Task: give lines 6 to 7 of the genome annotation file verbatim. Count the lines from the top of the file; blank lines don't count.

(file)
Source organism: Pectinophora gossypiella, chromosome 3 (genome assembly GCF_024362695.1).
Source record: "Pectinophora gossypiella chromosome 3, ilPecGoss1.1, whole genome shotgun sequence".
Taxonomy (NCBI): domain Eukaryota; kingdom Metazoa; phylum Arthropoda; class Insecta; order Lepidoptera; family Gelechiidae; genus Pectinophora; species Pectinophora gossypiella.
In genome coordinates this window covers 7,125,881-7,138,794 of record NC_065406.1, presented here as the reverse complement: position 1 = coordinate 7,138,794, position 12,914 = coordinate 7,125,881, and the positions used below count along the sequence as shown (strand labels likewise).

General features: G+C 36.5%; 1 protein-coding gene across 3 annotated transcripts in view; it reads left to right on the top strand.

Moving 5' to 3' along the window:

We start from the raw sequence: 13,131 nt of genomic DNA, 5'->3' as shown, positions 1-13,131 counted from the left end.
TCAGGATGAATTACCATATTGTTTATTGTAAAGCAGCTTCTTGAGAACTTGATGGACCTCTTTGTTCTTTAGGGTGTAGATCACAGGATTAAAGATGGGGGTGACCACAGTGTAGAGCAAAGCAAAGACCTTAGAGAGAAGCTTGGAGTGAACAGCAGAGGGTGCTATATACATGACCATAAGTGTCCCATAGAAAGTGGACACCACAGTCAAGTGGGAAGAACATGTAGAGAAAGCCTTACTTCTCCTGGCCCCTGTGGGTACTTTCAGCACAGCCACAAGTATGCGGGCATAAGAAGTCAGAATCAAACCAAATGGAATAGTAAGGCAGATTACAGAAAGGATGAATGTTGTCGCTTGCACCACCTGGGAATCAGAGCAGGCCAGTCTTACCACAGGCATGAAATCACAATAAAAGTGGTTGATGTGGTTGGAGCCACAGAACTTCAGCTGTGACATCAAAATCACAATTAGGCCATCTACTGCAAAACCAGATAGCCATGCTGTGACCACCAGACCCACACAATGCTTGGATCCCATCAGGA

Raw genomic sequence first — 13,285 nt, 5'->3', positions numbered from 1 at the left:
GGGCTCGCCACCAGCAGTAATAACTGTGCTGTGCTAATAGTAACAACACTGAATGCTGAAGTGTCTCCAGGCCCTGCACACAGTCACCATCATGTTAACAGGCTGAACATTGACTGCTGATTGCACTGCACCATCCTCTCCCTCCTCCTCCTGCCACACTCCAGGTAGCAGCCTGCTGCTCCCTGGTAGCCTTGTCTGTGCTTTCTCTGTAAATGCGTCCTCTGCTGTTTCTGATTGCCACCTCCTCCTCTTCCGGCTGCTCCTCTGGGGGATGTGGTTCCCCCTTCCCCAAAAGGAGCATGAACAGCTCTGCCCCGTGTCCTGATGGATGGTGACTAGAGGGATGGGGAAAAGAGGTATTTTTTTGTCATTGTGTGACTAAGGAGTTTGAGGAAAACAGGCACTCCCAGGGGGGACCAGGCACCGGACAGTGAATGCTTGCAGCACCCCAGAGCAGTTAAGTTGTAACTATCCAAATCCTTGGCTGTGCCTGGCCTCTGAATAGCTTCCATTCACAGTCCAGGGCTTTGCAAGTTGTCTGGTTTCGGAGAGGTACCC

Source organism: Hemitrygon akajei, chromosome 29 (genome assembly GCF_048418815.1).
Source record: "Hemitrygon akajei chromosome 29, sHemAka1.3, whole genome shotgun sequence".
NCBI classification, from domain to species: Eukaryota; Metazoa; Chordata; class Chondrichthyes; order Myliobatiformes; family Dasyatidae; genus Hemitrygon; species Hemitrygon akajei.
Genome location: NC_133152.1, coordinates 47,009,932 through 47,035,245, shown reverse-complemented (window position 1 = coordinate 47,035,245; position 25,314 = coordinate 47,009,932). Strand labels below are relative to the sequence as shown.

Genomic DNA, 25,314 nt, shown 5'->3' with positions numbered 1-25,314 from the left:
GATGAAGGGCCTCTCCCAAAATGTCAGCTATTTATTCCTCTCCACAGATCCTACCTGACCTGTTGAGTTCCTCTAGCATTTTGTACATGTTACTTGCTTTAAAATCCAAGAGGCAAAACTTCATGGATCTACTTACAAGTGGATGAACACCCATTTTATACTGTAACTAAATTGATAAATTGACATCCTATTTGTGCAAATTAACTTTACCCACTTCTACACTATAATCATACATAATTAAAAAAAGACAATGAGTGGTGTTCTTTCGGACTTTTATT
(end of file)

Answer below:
Moving 5' to 3' along the window:

We start from the raw sequence: 13,131 nt of genomic DNA, 5'->3' as shown, positions 1-13,131 counted from the left end.